dogs on leash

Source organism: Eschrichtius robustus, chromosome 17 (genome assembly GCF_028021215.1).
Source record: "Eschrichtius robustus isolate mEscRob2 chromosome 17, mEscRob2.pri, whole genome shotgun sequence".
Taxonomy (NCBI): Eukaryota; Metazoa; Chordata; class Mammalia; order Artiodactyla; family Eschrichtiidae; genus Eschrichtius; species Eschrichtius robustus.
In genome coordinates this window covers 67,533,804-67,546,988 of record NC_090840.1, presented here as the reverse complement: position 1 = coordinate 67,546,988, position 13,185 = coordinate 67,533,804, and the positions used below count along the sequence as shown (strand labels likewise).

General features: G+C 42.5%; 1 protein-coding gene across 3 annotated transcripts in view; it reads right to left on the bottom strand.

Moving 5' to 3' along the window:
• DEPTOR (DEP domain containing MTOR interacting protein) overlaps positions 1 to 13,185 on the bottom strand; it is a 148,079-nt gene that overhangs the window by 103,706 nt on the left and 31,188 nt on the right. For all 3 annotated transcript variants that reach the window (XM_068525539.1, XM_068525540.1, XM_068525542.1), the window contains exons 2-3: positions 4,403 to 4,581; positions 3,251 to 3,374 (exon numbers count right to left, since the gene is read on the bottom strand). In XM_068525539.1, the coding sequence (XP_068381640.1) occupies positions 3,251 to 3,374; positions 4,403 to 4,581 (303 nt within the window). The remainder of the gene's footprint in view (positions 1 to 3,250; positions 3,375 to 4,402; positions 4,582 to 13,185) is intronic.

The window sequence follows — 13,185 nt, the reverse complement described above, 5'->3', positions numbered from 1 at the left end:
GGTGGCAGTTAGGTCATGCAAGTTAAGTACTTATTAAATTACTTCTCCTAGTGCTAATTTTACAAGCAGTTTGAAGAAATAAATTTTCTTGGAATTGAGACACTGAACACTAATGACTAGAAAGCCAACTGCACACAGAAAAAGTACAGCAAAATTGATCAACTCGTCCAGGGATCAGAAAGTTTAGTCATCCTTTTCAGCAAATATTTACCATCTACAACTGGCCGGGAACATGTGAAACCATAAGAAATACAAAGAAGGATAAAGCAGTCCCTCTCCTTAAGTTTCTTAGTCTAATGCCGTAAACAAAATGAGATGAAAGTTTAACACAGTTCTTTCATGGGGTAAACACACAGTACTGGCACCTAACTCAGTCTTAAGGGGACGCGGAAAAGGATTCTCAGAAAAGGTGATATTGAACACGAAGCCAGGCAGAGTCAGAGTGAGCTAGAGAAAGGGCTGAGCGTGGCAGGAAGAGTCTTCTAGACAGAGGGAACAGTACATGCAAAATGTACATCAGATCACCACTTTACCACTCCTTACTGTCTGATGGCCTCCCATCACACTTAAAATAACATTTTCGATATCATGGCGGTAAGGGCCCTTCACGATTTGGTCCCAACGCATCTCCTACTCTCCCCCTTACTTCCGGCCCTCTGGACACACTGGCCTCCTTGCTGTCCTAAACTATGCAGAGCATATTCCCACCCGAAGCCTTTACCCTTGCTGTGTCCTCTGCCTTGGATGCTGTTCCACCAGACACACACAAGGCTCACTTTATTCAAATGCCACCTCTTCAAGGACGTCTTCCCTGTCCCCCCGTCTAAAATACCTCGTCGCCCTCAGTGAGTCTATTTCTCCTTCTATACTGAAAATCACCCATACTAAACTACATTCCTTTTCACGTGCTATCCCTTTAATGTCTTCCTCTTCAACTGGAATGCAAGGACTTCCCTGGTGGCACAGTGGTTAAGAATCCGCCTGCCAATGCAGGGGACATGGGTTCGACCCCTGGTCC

This trail is a great mix of open meadows with rocky strenuous areas. There are only three creeks for water for dogs so bring lots of water for the fourleggeds. Next time I will do this trail in true Camino style, with a big lunch and bottle of wine. Centennial Cone Park is one of the largest parks in the Jefferson County Open Space system. The park offers visitors a vast, back country-type experience. When setting out to enjoy this expansive park, plan accordingly for your own health and safety. * Have adequate water -there is no drinking water available on the park * Be prepared for changing weather conditions; a cool, overcast morning could rapidly change into a beating sun and warm temperatures by mid-day. Afternoon thunderstorms are frequent from spring into fall, and there could even be snow in July. * Limited shade exists; wear a hat and use sunscreen. Many of the trails have little or no shade. This is good to melt snow and dry out trails in the late fall and early spring, but it can make your trail experience more intense. Another reason to have adequate water. * Travel with a friend. Because of the size of the park, it is recommended that you visit Centennial Cone Park with a trail buddy. Or at least let someone know when you are leaving and expect to return. * Carry a cell phone; always a good tip whenever you are enjoying a Jefferson County Open Space park, however realize that reception may not be available in all areas. * Understand what to do if you encounter a bear or mountain lion. Taking part in trail activities in a natural setting, you assume liability for all risks associated with visiting this Open Space area. Be aware that bears and mountain lions live in this area. Wildlife Encounter Information is provided by the Colorado Division of Wildlife and Open Space.